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Iqaluit city councillor slams development draw, says changes needed

An Iqaluit city councillor believes more needs to be done to help housing development in the city and that proposed bylaw changes could help fix things.

Current land lottery system is inefficient, needs updating says Coun. Kyle Sheppard

Coun. Kyle Sheppard expressed concerns on social media over Iqaluit's most recent land lottery. (Sara Frizzell/CBC)

An Iqaluit city councillor believes more needs to be done to help housing development in the city and that proposed bylaw changes could help fix things. 

Coun. Kyle Sheppard first expressed his concern on social media earlier this month, after a ballot draw for 19 lots in the Joamie Court subdivision, calling it "literally the least efficient way" to decide how land in the city is developed. 

"It is a very inefficient way of developing housing," Sheppard said in an interview with CBC News. 

Iqaluit's current development system doesn't allow for productive housing growth, he said.

"Basically, every house built in Iqaluit is a one off custom home," said Sheppard. "There is no economy of scale."

Iqaluit still operates under the land administration bylaw from 1996, when Iqaluit was still part of the Northwest Territories.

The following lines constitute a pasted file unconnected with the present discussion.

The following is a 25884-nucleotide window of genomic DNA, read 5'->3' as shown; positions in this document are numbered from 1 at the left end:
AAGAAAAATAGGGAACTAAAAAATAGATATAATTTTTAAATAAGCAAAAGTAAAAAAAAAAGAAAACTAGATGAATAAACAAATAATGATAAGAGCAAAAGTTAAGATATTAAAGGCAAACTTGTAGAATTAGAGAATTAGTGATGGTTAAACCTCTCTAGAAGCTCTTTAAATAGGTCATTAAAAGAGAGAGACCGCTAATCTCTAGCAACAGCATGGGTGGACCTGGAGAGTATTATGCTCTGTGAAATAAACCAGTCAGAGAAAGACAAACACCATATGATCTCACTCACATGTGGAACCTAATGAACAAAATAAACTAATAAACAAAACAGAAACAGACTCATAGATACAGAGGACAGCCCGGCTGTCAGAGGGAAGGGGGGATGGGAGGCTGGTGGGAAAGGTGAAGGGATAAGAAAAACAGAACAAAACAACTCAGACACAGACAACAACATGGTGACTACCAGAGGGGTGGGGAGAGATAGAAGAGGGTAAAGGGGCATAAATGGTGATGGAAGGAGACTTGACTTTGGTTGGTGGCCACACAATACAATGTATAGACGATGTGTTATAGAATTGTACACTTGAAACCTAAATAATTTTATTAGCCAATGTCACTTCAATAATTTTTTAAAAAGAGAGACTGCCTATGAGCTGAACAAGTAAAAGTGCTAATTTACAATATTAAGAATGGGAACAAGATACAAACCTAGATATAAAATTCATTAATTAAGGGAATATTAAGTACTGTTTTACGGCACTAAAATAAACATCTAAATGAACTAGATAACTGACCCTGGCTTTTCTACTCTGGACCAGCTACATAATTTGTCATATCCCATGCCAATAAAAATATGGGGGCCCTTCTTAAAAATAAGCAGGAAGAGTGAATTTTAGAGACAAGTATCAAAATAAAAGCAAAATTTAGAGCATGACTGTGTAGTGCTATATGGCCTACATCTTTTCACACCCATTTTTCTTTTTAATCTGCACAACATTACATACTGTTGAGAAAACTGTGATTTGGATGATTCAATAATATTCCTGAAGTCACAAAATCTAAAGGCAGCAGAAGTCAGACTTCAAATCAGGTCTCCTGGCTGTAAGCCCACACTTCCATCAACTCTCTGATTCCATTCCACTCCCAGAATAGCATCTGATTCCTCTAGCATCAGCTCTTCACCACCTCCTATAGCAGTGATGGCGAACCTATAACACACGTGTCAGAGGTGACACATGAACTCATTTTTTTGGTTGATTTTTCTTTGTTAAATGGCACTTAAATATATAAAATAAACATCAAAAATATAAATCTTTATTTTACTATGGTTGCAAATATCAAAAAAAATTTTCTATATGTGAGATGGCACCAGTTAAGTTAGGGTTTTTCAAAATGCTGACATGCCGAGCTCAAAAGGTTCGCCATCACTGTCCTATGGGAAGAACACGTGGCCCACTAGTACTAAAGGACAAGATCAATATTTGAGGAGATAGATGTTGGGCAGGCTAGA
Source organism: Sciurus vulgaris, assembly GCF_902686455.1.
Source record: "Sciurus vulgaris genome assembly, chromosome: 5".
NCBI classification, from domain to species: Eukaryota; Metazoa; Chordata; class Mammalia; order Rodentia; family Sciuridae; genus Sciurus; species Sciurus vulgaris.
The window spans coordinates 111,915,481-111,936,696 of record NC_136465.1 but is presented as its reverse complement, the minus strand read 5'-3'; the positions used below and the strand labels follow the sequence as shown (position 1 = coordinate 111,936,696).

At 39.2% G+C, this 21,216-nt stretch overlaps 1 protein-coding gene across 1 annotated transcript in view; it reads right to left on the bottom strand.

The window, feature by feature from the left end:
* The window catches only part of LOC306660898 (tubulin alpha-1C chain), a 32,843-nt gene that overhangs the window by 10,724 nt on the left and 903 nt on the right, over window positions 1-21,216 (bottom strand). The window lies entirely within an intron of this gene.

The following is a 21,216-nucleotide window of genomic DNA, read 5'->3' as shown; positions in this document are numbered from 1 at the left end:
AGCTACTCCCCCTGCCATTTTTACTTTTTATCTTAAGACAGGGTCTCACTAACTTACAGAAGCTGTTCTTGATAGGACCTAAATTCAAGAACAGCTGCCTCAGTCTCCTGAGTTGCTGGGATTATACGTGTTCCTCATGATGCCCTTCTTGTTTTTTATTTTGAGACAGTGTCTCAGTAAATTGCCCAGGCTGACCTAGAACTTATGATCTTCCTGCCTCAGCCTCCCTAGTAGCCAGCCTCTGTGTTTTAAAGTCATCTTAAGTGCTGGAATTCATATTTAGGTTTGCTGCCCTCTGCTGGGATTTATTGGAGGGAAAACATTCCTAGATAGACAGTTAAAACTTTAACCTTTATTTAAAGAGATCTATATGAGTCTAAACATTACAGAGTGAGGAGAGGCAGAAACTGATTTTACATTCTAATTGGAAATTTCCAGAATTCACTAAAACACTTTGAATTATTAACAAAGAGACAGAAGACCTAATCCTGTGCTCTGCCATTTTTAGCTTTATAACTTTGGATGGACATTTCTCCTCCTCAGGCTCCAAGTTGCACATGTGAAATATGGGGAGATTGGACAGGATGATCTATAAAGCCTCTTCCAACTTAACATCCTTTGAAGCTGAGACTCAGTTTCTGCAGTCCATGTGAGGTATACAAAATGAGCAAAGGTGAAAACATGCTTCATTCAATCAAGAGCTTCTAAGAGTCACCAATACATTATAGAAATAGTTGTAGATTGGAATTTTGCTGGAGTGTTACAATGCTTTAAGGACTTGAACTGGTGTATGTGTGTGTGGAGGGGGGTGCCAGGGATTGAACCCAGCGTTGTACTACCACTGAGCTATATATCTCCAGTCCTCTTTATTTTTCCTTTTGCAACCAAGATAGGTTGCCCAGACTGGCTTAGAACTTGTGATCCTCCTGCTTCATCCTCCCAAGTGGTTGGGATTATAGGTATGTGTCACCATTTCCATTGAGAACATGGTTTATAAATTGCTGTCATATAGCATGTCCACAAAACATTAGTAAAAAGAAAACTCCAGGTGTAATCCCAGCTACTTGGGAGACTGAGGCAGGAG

The bylaw has since been rewritten but still needs to pass its third and final reading before it takes effect. It will change the ballot system to give Inuit residents a better chance of winning a land lot. Council has also added a clause for private developers to build on land allocated for them. 

Currently, there is no provision that allows private developers to build on bare pieces of land. But the new private developers section of the draft bylaw would allow the city to allocate large parcels of land specifically for developers to build neighbourhoods to sell to the public.

"You can build more houses at once, hopefully at lower cost to residents in the end," said Sheppard.

Updating the ballot draw

The ballot draw system is used to help give first time home buyers a better chance of winning. The new bylaw still favours first time home buyers but also gives Inuit residents an upper hand.

Currently, Inuit residents have an equal chance to win a land lot as non-Inuit residents.

Under the new bylaw Inuit residents who are on the Nunavut Inuit Enrolment List, and whose home community is Iqaluit, will receive six ballots – the most a single person can receive.

An updated land administration bylaw proposes changes meant to give Inuit a better chance of owning a home and allow further private development in Iqaluit. (David Gunn/CBC)

If you are Inuit from Nunavut, but you're originally from a community outside Iqaluit, you are eligible to receive five ballots.

There are six categories with different weightings a person can fit into for a draw.  

"More needs to be done from all levels to move to greater Inuit home ownership," said Sheppard. "Anything we can do to help is definitely important."

The new lands administration bylaw will be brought back to city council where it will be voted on for third reading.

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